Why does my child walk in-toed?
Your child walks with his/her feet turned in which is called in-toeing. Some call this hen-toeing or pigeon toeing. This is very common in childhood. Although the problem seems to be caused by their feet, in-toeing is usually caused by the shape of your child’s hip joints.
The shape of a baby’s hips makes their legs turn in and all newborn babies are in- toed but this is not noticed until the baby starts to walk. In most children the hip joints gradually “un-twist” meaning that as the child grows his or her feet gradually start to point forwards or even slightly outwards when they walk.
This takes time and occurs at different speeds in children and in some children it takes years to happen. This is why some children appear to be more “in-toed” than others and why most children grow out of it. This should be considered a normal stage of growth and development for your child.
Very occasionally there can be other causes for in-toeing which need treatment. Your doctor will be able to spot these by examining your child. Special tests are not usually necessary.
Does it affect how well they can run or walk?
All children trip and fall and can appear clumsy at different stages. This is usually due to spells of rapid growth affecting their coordination and is quite normal. Intoeing does not usually make this worse but sometimes children who intoe a lot appear to trip more often.
Unfortunately there is not much that can be done about this other than to reassure your child that everything is ok. Special shoes or insoles do not seem to help much with tripping up with intoeing.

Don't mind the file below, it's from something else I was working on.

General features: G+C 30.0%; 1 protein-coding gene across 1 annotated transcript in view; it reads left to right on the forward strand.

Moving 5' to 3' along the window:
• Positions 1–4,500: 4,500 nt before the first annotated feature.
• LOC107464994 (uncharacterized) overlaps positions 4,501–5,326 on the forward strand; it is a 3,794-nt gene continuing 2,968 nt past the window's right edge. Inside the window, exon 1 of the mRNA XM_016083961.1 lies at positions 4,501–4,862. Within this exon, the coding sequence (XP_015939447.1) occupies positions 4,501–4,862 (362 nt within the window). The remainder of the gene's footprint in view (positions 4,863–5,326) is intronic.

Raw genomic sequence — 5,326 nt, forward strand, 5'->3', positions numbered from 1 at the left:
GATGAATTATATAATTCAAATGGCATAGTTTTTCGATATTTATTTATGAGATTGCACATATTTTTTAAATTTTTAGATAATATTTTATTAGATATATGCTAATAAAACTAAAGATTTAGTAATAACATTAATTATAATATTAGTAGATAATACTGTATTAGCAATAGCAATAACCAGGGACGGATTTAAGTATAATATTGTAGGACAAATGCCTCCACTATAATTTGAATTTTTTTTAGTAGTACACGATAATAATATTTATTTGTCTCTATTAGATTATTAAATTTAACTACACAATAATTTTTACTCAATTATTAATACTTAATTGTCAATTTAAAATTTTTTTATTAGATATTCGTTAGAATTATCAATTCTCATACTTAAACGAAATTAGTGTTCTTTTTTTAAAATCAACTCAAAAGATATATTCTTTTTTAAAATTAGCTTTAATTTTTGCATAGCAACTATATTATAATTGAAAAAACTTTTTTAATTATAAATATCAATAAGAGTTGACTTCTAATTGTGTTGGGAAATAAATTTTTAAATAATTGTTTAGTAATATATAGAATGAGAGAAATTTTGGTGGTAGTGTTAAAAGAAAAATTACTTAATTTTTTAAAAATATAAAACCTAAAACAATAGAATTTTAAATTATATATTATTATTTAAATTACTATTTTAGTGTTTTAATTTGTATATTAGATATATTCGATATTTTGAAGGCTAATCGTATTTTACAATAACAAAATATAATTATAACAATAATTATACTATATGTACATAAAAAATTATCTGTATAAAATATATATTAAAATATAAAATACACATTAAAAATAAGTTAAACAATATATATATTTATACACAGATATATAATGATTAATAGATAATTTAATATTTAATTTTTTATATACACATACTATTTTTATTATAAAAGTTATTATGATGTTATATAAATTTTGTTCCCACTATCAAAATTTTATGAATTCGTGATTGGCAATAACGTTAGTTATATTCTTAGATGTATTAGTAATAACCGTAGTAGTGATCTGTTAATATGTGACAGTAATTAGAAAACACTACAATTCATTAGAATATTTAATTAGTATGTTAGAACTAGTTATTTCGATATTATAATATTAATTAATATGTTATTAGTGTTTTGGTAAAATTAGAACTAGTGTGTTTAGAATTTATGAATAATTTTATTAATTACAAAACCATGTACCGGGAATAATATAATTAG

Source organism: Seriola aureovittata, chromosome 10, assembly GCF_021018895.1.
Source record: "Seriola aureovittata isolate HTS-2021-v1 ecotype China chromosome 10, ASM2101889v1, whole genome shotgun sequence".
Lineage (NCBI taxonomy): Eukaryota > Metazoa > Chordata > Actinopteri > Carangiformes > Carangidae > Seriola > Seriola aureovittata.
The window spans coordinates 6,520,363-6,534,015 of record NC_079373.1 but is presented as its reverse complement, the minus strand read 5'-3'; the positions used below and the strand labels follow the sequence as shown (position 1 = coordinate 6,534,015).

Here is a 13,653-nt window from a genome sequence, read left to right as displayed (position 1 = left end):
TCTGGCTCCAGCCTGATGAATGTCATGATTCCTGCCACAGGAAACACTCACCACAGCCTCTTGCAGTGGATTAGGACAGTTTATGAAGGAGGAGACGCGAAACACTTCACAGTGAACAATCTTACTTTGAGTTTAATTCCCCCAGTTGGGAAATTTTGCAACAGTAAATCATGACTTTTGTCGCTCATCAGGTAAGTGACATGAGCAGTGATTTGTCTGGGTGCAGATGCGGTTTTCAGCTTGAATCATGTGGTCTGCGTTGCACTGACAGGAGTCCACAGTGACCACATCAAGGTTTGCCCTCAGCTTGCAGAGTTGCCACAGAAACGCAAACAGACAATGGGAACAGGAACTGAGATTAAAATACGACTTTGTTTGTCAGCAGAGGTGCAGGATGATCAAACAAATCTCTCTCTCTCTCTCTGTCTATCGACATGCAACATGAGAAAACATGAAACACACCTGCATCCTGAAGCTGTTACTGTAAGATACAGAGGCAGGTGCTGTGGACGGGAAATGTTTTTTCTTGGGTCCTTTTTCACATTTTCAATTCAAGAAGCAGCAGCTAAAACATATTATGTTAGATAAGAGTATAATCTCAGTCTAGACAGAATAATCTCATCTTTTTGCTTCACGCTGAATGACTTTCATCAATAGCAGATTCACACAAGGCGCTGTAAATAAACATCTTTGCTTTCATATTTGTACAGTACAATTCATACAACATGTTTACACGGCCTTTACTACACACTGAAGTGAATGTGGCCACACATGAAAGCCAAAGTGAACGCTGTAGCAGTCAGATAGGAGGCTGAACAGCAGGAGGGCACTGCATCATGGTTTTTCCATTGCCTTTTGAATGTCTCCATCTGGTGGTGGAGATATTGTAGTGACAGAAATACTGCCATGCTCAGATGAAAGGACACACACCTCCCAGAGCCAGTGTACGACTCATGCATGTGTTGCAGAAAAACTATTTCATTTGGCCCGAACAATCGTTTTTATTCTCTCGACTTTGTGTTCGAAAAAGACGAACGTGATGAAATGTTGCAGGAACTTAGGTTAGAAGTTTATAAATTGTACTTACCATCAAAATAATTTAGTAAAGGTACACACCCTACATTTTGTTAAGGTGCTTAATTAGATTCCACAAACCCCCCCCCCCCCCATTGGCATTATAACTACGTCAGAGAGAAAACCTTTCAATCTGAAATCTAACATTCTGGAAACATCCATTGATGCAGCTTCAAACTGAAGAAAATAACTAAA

Will anything make the in-toeing go away faster?
There is no evidence that physiotherapy or special insoles make any difference to the normal resolution of the in-toeing. Children should be encouraged to remain active and take part in sports. Surgery to speed up the process is not recommended.
What if my child does not grow out of this?
In-toeing in most children resolves by the age of 8-10 years of age. If this does not occur it is important to know that some in-toeing will have no effect at all on your child’s future. In-toeing is normal for some adults. In-toeing will not prevent your child from choosing any career they wish and will not make them more likely to develop problems with their legs later in life.
Very rarely, when the amount of in-toeing is very severe and has not improved over time, an orthopaedic surgeon may recommend treatment. This would only ever be in a situation where a child could not turn their hips outwards at all, which is very rare. Treatment in these cases is surgery to untwist the hips and is a major procedure. It is only ever considered in children who are fully grown.
This information leaflet has been produced after an initial review of the literature and where there is a lack of evidence, a consensus of expert opinion is agreed, correct at time of publication.
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